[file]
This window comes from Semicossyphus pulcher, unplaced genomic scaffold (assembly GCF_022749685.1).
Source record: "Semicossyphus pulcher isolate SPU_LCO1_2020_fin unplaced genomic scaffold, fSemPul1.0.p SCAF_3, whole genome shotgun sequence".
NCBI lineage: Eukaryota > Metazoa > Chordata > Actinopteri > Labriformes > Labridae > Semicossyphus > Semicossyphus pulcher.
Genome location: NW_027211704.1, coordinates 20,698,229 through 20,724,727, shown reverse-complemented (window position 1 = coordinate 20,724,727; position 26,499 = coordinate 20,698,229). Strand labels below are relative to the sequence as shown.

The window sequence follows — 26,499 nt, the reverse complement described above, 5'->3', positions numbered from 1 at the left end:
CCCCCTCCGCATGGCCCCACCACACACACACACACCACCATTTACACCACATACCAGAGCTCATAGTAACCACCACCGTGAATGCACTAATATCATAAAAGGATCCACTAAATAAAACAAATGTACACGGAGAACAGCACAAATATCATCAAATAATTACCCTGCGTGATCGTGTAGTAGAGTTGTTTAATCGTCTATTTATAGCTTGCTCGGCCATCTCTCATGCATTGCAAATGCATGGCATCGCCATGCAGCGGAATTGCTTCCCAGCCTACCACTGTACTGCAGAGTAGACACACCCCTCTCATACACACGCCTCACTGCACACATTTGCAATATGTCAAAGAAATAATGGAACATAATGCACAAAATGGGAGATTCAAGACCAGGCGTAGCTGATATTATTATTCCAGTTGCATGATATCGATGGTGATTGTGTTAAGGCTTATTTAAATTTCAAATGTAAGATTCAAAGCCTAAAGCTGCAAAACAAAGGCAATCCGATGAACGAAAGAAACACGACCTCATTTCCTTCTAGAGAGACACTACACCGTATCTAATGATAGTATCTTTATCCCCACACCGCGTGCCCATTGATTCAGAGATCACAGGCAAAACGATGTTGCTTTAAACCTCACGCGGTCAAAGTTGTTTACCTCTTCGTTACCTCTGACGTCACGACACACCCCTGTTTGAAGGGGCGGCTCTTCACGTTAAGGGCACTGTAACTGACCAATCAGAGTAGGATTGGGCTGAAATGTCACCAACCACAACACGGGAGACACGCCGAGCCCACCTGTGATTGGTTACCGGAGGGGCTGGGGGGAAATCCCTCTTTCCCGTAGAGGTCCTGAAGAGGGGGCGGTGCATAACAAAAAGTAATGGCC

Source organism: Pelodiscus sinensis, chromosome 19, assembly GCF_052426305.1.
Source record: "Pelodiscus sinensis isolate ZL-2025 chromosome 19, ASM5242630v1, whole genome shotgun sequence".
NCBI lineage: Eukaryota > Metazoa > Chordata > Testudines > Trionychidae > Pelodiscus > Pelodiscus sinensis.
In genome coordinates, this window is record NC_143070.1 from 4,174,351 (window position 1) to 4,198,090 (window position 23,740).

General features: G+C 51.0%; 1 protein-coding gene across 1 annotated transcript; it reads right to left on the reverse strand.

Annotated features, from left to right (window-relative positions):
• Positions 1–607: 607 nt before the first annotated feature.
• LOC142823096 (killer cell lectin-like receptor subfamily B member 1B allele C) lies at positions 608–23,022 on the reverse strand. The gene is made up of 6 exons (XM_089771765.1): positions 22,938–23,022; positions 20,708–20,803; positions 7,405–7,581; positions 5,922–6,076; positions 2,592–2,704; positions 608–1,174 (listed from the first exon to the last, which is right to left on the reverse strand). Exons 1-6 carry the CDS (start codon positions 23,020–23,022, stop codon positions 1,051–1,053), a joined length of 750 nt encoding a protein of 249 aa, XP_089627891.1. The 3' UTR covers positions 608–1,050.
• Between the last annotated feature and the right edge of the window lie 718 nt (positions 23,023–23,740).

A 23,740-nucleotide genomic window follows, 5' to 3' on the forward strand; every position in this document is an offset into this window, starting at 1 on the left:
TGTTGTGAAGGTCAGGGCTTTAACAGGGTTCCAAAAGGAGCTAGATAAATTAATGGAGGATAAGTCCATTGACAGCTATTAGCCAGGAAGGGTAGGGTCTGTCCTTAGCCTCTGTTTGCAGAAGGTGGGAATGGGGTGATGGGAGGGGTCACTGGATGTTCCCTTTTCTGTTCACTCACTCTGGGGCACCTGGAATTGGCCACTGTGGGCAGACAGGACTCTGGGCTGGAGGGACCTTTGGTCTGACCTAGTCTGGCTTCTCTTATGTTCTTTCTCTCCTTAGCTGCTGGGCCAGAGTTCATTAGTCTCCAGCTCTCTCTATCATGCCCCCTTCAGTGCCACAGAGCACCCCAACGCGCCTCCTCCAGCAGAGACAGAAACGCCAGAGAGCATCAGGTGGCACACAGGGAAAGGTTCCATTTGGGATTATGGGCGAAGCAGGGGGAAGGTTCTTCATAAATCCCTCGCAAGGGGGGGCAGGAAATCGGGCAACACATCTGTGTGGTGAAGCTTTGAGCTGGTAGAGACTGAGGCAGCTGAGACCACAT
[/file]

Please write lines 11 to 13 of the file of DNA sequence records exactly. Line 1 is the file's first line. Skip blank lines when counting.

General features: G+C 51.0%; 1 protein-coding gene across 1 annotated transcript; it reads right to left on the reverse strand.

Annotated features, from left to right (window-relative positions):
• Positions 1–607: 607 nt before the first annotated feature.